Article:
Limit upload bandwith from notebook for security reasons

I’m using a notebook for work.

If somebody ever distributes a malware for Linux, I’d like to make things a little bit more difficult and limit the upload bandwith. I don’t need the full speed of WLAN or Ethernet or LTE for any upload. And if, I could remove the “bottleneck”.

I know that a keylogger does not need much bandwith. And a software which tries to encrypt all my files and demand payment for the key won’t upload much either.

But I have backups and my online banking works independently from passwords. The HDD is encrypted, so if somebody steals the notebook, what a pity, but no catastrophe.

What I’d like to prevent is a malware uploading my files, gigabytes.

Probably I’d have to write a feature request, but I don’t know where. Or would some lines of code executed with root priviliges suffice?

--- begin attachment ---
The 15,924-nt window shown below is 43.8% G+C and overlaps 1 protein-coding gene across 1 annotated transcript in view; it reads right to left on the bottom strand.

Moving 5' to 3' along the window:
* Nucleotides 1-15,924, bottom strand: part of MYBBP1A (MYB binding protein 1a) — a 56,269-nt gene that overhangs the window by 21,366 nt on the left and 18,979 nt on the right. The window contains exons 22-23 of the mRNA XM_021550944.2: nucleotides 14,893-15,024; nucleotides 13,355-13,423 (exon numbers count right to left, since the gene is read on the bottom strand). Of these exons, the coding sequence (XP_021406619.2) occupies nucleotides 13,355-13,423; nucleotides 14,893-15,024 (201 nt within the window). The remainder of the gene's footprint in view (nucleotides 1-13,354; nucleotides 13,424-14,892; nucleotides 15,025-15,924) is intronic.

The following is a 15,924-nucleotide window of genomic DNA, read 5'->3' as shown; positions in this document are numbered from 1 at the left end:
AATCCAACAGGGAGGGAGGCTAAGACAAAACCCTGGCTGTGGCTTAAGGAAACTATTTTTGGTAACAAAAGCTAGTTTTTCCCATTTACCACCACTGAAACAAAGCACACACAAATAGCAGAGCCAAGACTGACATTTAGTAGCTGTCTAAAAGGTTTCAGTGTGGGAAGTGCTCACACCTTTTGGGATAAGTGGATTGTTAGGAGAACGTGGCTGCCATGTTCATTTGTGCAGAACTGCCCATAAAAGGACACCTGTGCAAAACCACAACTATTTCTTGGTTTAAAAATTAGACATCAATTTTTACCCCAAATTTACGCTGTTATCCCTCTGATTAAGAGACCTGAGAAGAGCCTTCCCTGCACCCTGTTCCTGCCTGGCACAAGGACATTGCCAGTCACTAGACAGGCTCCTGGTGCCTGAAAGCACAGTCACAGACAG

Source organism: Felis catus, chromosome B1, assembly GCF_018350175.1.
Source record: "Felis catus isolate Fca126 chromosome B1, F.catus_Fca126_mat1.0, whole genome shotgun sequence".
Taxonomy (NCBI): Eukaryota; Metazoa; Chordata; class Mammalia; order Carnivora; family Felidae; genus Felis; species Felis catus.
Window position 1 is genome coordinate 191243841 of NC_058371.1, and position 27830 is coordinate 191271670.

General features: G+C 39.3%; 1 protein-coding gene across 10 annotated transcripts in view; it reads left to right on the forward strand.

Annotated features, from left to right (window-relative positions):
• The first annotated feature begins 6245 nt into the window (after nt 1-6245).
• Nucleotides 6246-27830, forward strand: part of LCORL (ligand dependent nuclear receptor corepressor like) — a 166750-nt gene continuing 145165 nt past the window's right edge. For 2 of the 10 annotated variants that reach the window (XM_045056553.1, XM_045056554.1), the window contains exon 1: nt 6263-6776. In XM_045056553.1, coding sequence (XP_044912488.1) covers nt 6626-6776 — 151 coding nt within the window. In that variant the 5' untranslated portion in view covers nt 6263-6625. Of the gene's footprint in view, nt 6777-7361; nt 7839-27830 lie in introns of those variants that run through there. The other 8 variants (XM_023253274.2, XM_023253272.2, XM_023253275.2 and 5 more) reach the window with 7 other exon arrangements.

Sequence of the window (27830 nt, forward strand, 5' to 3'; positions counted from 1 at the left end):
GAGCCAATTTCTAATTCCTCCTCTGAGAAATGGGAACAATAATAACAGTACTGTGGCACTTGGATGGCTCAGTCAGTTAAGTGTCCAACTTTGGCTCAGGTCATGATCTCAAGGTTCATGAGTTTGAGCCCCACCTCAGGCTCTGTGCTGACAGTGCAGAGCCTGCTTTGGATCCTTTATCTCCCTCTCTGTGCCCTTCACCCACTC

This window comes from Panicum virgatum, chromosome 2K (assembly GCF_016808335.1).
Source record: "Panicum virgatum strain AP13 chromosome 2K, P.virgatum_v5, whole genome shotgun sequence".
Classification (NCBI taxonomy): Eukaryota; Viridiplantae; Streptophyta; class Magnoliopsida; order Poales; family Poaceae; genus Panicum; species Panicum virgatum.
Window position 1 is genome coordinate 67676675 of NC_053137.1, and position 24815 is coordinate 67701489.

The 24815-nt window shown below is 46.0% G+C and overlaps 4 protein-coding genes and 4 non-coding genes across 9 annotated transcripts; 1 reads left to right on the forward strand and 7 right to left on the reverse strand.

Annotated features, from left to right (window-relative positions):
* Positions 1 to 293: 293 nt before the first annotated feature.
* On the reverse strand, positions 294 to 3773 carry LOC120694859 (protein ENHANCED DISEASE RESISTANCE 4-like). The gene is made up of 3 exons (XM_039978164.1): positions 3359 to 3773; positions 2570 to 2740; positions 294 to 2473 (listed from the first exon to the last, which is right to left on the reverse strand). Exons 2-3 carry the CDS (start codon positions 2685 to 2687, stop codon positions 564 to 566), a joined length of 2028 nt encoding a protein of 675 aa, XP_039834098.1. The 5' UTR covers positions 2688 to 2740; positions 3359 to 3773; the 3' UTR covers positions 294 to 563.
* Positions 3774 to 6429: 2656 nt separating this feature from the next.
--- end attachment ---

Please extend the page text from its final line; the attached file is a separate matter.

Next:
Regards,

Alexander

On 2015-08-10 11:16, cookie170 wrote:
>
> I’m using a notebook for work.
>
> If somebody ever distributes a malware for Linux, I’d like to make
> things a little bit more difficult and limit the upload bandwith.

There is a setting in /etc/sysconfig/SuSEfirewall2, FW_HTB_TUNE_DEV,
which does it, but only it seems for only ppoe devices. Read the
comments in the file and try.


Cheers / Saludos,

Carlos E. R.
(from 13.1 x86_64 “Bottle” at Telcontar)

Linux Advanced Routing and Traffic Control
http://www.lartc.org/

The above can get pretty complex.

If you want a condensed approach to shaping packets including simpler methods which don’t apply a QoS policy, I’d recommend the Linux Arch Wiki article
https://wiki.archlinux.org/index.php/Advanced_traffic_control

The most common utility used is tc
(Described in both articles above)

TSU

Thank you for your answers.

I understand that a user should not touch things like traffic shaping without much time and effort.

However, obviously the machinery has been implemented into the kernel, but there is noch GUI and no easy-to-use command line feature.

I don’t need a GUI, but what I’d like to have is a script ready to use like posted in the linked article, addressing users.